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Quebec pics still on a winning streak, while DVD and TV improve

Montreal — The Canuck indie distribution sector has been marked by several huge success stories in recent months. Most notably, though perhaps unsurprisingly, Alliance Atlantis scored big with the last installment of “The Lord of the Rings,” and feisty microdistrib Equinoxe Films raked it in with “The Passion of the Christ.”

2003 STATS
Top film: “The Lord of the Rings: The Return of the King” (Alliance Atlantis; $30 million)
Top indie: “The Lord of the Rings: The Return of the King”
Total B.O.: $714 million
Indie B.O.: $194 million
Total releases: 529
Indie releases: 342
“Bad Education” (Seville)
“Crimson Rivers 2” (TVA)
“Metallica: Some Kind of Monster” (Capri)
“Podium” (Christal)
“Something Borrowed” (Equinoxe)
“Super Size Me” (Odeon)

But surviving as an indie distrib in Canada remains a tough proposition. The biz continues to be dominated by the Hollywood studios and Alliance Atlantis, which controls the flow of other major fare via output deals with Miramax and New Line.

That said, indie product is booming in Quebec. Local French-language cinema has been on a box-office roll for over a year now and it shows no signs of slowing down. Homegrown pics grabbed an astonishing 13% of the overall box-office action in Quebec in 2003 and, so far in 2004, ticket sales for local films are holding at about the same level.

Already this year, there have been a number of big Quebec hits, including William Hurt-starrer “The Blue Butterfly,” crime thriller “Le Dernier Tunnel” and sci-fi spoof “Dans une Galaxie Pres de Chez Vous.”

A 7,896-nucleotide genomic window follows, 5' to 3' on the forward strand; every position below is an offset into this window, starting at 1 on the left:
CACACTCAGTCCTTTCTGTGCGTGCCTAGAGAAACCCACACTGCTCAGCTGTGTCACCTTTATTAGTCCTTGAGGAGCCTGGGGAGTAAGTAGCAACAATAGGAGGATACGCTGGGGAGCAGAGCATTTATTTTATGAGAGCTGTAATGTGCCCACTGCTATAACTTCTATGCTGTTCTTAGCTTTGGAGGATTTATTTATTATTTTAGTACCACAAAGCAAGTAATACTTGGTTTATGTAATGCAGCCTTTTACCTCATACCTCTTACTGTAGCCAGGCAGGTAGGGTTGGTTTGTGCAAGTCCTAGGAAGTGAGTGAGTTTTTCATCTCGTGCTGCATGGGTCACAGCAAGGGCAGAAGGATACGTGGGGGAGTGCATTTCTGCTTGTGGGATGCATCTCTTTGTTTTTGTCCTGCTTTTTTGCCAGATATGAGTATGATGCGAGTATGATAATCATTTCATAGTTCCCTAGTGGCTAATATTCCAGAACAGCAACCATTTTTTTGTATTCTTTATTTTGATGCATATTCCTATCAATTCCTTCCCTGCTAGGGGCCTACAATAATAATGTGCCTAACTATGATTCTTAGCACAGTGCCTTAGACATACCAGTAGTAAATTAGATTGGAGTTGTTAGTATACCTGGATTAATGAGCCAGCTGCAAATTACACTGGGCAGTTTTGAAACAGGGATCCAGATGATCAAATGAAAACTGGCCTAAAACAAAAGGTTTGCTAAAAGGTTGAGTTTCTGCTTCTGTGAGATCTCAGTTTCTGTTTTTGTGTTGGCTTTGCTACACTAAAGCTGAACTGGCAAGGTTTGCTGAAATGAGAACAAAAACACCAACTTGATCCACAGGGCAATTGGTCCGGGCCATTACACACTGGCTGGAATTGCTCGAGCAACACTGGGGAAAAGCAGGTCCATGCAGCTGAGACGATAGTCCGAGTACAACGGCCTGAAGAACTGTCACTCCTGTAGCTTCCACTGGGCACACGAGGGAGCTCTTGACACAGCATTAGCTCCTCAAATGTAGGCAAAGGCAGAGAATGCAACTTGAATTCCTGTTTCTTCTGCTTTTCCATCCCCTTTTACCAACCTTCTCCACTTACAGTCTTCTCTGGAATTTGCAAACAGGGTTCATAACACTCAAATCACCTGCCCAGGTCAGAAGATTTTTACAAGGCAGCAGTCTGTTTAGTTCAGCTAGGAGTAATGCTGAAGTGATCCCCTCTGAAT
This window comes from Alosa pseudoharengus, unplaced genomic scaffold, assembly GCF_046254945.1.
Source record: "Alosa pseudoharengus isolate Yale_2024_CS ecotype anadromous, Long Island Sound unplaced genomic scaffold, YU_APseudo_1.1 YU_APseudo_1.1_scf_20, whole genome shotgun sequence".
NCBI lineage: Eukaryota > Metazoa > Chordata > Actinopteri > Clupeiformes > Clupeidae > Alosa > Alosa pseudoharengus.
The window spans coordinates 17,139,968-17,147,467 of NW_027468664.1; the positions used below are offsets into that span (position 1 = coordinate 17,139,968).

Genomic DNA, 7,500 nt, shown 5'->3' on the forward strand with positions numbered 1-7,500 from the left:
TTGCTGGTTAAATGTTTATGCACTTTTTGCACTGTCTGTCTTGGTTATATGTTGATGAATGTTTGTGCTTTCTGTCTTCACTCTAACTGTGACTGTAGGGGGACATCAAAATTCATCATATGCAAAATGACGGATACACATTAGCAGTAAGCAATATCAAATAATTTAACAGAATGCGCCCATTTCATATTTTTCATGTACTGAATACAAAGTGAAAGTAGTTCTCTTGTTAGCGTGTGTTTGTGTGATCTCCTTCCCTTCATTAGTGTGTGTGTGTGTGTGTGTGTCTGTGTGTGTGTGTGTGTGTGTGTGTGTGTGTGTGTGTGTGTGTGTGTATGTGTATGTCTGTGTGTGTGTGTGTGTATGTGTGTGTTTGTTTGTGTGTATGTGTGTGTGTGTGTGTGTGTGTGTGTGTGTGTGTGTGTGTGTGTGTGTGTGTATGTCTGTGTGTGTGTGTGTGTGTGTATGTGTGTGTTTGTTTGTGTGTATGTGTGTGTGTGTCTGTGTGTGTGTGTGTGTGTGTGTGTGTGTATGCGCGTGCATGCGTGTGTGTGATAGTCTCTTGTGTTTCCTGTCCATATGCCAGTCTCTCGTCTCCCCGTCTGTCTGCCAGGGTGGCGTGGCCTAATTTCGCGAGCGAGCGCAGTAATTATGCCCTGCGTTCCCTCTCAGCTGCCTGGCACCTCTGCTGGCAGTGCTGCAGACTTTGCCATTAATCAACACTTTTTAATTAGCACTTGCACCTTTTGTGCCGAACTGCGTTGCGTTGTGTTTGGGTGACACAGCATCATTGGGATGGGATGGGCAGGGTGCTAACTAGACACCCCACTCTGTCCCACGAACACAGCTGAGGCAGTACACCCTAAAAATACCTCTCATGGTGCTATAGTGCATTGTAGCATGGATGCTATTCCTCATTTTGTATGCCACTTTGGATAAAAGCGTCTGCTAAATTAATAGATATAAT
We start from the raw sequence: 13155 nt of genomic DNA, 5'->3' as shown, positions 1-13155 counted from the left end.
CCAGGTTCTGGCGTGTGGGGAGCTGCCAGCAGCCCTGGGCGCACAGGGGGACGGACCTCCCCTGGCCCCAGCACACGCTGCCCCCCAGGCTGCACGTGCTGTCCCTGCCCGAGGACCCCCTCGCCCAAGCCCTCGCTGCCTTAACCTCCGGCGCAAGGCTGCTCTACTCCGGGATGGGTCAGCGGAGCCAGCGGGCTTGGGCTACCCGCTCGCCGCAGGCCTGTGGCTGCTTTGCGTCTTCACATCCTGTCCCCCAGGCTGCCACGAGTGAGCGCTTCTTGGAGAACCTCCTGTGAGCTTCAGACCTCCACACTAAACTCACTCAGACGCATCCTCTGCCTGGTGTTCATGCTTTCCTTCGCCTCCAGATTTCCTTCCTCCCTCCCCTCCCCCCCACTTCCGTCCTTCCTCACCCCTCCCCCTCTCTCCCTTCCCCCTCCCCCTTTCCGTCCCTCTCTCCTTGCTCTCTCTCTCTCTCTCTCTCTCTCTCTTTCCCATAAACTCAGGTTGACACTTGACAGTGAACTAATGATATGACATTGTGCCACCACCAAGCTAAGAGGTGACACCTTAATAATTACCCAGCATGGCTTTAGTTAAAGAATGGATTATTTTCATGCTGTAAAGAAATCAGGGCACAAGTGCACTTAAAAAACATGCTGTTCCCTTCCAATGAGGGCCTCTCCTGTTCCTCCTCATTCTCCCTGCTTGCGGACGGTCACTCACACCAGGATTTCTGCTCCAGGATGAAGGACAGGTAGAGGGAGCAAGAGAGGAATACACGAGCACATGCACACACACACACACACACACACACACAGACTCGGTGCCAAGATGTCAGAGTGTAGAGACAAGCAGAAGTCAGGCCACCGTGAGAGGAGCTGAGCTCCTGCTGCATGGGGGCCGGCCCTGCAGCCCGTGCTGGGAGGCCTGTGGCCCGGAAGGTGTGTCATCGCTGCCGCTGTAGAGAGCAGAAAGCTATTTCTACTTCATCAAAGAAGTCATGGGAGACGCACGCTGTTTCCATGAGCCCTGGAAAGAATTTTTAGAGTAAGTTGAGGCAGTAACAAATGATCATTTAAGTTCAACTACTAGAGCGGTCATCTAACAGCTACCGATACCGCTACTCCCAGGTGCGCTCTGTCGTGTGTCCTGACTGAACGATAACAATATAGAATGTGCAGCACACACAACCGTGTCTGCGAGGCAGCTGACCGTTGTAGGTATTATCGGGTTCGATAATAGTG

“Now the public has confidence in Quebec films,” says Christian Larouche, president of Montreal-based distrib Christal Films. “We’re producing movies that people want to see.”

Bryan Gliserman, prexy of Odeon Films, is upbeat that things are slowly improving for English-lingo Canadian cinema with help from funding agency Telefilm Canada’s new policy of supporting more commercial fare.

“In terms of English-Canada, there are signs of life, but we have to be realistic,” he says. “We have C$100 million ($75 million) coming from (Telefilm Canada) and that’s the average budget of a Hollywood release.”

Meanwhile, the Canadian biz is thriving in other areas such as DVD. And TV sales are increasing thanks to the rapid-fire growth of digital cable and DTH services in the country.

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